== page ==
Consumer Insurance Can Save Shoppers from Floods of Fake Gadgets
To boost sales and assuage fears about shoddy goods, Chinese e-tailers let consumers insure their online purchases.
Alibaba Group’s Singles Day online shopping festival is a 24-hour spree full of tantalizing deals on electronics, clothing, and cosmetics. It’s been held annually on November 11 since 2009. Shoppers place pre-orders on the eBay-like shopping platform weeks before the big day and eagerly await the official opening at midnight. This year’s event fell last Friday and posted a record 120.7 billion yuan (nearly $18 billion) worth of sales, a 32 percent increase from 2015, itself a record-setter.
But big sales numbers also bring more potential for unexpected returns and logistical problems. And for consumers in an e-commerce scene that is often plagued by counterfeit products and disputes, there are more worries that what arrives in the mail won’t be exactly what they saw on the Web page.
A new industry has emerged to address the lack of trust between online retailers and buyers: online shopping insurance. With premiums ranging from a few cents to a couple of bucks, a variety of policies now cover the costs of online shopping mishaps including return shipping, and offer money-back guarantees for damaged goods or cosmetics that give you allergies.
Like insurance claims, “unexpected returns have certain probabilities too, so we thought about whether we could reduce disputes using the principles of insurance,” says Yueping Liang, director of the insurance business unit at Ant Financial, a leading online financial services company related to Alibaba Group. Liang says online small and micro businesses have embraced the idea of shopping insurance: over four million sellers on Tmall.com, an e-commerce site operated by Alibaba Group, now give buyers the option of purchasing these policies.
While industrywide data is not available, over 300 million users have purchased different types of consumer insurance policies from the nine insurance companies currently working with Ant Financial. The number of consumer insurance products sold on Ant Financial’s platform is growing fast.
Seeking to boost sales and build trust with buyers, many online retailers offered complimentary consumer insurance during this year’s shopping day.
And consumers are taking them up on it. “It gives me peace of mind,” says Shuang Xiao, 27, who works at the life insurance division of a large state-owned insurance company. A week before Singles Day, she saved a pair of shoes in her wish list on Tmall.com. At midnight on November 11, she placed the order and opted for free consumer insurance provided by the seller. If after they arrive she decides to return them, she’ll get 12 yuan ($1.76) from the insurance company to cover the return shipping.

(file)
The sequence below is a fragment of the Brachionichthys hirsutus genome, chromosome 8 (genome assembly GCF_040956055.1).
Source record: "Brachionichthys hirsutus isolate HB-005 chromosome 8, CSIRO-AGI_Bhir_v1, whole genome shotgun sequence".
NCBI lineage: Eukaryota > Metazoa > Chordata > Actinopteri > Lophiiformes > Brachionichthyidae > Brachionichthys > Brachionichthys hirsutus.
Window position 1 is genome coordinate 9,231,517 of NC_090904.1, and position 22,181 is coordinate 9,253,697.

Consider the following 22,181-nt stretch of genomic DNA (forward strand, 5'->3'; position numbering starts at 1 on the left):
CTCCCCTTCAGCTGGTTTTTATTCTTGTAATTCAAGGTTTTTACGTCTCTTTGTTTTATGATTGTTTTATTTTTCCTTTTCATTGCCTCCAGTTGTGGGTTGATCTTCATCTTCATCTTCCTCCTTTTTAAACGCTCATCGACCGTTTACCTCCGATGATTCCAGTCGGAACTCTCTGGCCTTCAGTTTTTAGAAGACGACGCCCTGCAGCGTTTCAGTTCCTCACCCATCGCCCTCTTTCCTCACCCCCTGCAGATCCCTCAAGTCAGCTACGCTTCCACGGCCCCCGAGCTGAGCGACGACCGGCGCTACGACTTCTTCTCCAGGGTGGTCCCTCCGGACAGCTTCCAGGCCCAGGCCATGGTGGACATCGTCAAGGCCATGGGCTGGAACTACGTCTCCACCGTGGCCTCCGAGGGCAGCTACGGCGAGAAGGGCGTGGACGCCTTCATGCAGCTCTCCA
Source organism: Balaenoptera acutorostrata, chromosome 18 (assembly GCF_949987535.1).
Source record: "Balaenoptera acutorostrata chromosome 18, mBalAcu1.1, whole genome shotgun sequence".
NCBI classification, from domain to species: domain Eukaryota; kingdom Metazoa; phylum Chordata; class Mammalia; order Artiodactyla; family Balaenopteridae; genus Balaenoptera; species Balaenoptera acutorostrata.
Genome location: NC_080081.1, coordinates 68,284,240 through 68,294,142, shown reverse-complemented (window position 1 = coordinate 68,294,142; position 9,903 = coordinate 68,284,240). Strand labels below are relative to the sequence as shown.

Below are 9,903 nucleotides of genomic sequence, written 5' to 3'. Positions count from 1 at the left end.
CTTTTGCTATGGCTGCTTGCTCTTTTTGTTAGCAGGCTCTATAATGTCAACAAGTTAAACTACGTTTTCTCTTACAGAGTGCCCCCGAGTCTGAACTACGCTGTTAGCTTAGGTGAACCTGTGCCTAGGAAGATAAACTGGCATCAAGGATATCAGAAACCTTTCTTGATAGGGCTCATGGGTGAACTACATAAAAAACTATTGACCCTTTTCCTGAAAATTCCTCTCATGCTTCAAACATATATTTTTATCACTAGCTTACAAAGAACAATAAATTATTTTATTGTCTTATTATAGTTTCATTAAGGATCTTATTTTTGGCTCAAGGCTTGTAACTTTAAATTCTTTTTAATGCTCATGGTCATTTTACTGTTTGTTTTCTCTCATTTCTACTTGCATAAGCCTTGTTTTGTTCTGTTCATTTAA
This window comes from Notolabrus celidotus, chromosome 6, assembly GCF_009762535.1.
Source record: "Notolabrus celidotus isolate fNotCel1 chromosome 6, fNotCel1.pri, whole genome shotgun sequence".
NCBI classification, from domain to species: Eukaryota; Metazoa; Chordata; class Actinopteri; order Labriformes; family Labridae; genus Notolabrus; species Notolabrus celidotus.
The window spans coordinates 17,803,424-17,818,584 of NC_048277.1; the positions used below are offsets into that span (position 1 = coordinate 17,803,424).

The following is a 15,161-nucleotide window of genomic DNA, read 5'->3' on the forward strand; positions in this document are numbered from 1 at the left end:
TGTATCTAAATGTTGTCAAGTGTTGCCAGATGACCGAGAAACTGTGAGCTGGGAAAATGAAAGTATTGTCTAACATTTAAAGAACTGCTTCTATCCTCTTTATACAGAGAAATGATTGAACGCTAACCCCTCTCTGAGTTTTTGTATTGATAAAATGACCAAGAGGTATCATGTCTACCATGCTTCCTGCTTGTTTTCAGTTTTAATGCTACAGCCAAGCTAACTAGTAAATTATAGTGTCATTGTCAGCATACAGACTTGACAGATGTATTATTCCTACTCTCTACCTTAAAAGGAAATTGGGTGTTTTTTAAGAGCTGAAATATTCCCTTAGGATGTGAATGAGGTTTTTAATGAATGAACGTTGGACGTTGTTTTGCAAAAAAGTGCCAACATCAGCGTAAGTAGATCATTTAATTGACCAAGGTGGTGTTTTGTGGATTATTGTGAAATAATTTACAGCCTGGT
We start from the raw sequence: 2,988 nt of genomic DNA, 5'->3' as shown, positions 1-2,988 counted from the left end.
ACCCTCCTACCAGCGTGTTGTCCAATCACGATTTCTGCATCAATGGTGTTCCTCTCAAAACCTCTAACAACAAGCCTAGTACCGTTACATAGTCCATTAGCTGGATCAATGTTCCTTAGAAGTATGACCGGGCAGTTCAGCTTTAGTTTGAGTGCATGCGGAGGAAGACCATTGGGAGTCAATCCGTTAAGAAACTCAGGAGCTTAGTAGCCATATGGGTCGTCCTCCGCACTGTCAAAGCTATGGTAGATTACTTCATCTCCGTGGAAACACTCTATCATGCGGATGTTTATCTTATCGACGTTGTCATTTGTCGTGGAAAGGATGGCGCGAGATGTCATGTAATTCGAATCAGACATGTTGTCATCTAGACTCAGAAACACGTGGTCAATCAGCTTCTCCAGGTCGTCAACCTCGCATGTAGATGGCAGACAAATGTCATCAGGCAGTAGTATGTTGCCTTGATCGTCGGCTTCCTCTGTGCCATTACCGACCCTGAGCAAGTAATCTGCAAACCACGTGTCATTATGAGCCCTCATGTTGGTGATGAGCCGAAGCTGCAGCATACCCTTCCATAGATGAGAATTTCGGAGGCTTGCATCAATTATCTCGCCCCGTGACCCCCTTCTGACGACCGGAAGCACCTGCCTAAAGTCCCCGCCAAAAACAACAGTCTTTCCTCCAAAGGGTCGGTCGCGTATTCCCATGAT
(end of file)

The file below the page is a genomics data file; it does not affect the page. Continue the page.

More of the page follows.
Xiao says even if the seller didn’t offer it, she would have paid the 5-yuan ($0.73) premium herself anyway. Given the steep discount, she says, she’s not sure whether the shoes are of good quality. The 5-yuan premium gives her the freedom to bet on a deal.
Unlike her own life insurance clientele, who are mostly in their 40s or older, a lot of people who buy consumer insurance are like herself: young and constantly scouring the Web for discounts, which can lead to purchasing substandard goods. Indeed, among the over 300 million consumer insurance users on Ant Financial’s platform, nearly 200 million are 31 or younger.
“This is consumption with Chinese characteristics,” says Shenglin Ben, dean of the Academy of Internet Finance at Zhejiang University. “In an environment with not enough trust, consumer insurance can eliminate people’s concerns.” When buying things online feels safer, more people will do so, he says.
Though optimistic about consumer insurance as a business model and as a way to broaden access to insurance products, Ben notes that perhaps not having to rely on it is better. When China’s credit system improves, he predicts, the demand for this type of insurance product will decline.